Thursday December 22, 2011

A Myrtle Moment

Is Consensus Real?

How to hear what everyone is saying in a few simple steps

Submitted by Myrtle Macdonald

 

n many organizations motions and voting have been replaced by consensus. In my sad experience in a variety of settings, it takes much longer to get real agreement that way. A few participants talk at length and often. As a result not everyone gets a chance to have their say.

 

Some when speaking hesitate between words so others start talking before they are finished sharing what they mean.

 

Sometimes others assume that they have heard before what they have to say, so interrupt before the new aspect is heard. The sad result is that some members go away feeling they were not heard, and that the decision made was faulty. Some stop attending because they feel left out.

If there is a negative vote the chair person should ask "Do you want your negative vote recorded? If that is not done the person disagreed cannot say later I did not agree with the decision.

I remember once many years ago in a Field Council Meeting in India I voted no to a decision. The members were startled and decided to discuss the matter further. In they end they unanimously changed the decision. Years later they were still glad about those sober second thoughts.

The role of the President or Chair Person is difficult, and not well understood.
Here are a few more guidelines that can make it easier and at the same time enable all present to feel heard and valued:

  • It is very important to have a Secretary, in both regular and committee meetings. It is impossible for the Chair person to prepare accurate complete minutes while paying attention to everyone in the room.

  • The minutes should be in the words of the speakers, not reworded.

  • The Vice-Chair/Vice-President should be alert to notice every person in the room and signal the Chair when someone is trying to say something but is not noticed.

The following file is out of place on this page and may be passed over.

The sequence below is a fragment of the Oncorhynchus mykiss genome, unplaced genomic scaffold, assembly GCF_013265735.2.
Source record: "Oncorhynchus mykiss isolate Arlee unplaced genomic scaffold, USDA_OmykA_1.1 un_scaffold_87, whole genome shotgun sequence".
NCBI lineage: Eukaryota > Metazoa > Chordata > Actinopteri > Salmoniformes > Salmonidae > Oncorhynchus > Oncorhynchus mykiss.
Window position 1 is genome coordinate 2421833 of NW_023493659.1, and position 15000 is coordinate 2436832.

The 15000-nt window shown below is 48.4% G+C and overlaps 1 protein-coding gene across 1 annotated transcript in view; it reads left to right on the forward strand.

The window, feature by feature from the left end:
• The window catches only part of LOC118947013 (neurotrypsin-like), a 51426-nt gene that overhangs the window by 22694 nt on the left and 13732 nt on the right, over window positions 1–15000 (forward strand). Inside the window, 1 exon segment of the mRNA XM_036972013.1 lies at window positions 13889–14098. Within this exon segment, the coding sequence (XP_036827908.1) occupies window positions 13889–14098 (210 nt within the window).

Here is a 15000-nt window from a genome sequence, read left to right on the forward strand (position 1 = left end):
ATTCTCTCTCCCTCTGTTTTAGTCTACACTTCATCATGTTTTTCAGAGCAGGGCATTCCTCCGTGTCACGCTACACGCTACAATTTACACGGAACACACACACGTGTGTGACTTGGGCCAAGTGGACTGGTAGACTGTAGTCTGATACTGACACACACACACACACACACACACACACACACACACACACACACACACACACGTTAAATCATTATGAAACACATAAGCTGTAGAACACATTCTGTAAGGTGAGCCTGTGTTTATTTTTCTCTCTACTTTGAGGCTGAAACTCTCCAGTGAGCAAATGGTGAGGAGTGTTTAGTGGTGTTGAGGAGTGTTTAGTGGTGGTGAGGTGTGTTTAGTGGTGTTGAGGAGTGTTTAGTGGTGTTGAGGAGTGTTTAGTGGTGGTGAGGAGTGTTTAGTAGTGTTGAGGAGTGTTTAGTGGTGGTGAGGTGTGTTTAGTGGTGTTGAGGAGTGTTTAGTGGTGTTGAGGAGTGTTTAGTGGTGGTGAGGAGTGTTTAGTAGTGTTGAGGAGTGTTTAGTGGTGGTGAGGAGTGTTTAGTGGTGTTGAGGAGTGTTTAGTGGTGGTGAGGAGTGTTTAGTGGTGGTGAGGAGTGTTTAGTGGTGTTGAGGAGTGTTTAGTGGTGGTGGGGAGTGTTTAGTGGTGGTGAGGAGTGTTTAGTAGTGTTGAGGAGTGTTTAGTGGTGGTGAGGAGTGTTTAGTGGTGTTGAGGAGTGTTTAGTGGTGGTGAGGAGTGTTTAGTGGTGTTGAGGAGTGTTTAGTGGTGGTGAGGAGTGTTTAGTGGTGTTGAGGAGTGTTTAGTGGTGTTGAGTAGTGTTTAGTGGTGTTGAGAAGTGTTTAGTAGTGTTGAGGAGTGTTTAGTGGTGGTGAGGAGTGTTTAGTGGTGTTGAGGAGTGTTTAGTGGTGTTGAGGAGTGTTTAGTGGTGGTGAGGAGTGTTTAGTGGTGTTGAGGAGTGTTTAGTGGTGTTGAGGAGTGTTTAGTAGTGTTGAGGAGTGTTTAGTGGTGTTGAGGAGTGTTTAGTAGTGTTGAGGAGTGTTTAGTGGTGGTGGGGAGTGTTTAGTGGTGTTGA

• The Minutes prepared ahead by the Secretary and checked by the Chair Person are posted or e-mailed, and copies are placed at each place in the room. To check the accuracy of minutes, sometimes it is helpful to have the assistance also of the Vice-Chair.

  • The Agenda prepared ahead by the Secretary and the Chair Person is placed at each seat in the room.

  • Reports of Representatives and others should be short and in writing if possible. If people start leaving before Representatives have their turn to share concerns, they feel frustrated and and may drop out.

  • Prevent digressions away from the Agenda, which use up time.

1. The meeting is called to order. If there are visitors present they are introduced briefly. Then everyone in the circle gives their name and whom they represent, very briefly.

2. Minutes from the previous meeting. Time is given for them to read silently or orally. After errors and omissions are recorded they are moved, seconded and voted on. Anything unfinished is not discussed here, but added to the Agenda, to be discussed later.

3. The Agenda is considered and items of concern are added, to be discussed later.

4. Correspondence briefly. If discussion is needed it is added to either Unfinished or New business.

5. Unfinished Business (sometimes called Old Business)
5.1. Treasurer's Report and business arising discussed here.
5.2. Feed back from individuals who had agreed to tasks
5.3. Reports of subcommittees

6. New Business
6.1. Reports by Representatives of other organizations - new developments
6.2. Planning - long range

The date, time and place of the next meeting
Adjournment

Myrtle Macdonald, M.Sc.Applied (in Nursing Research and Education), McGill University. She works tirelessly in the community to advocate for the rights, safety and well-being of those in the community suffering with mental health issues. She worked in India as a nurse and a street nurse in Montreal for many years.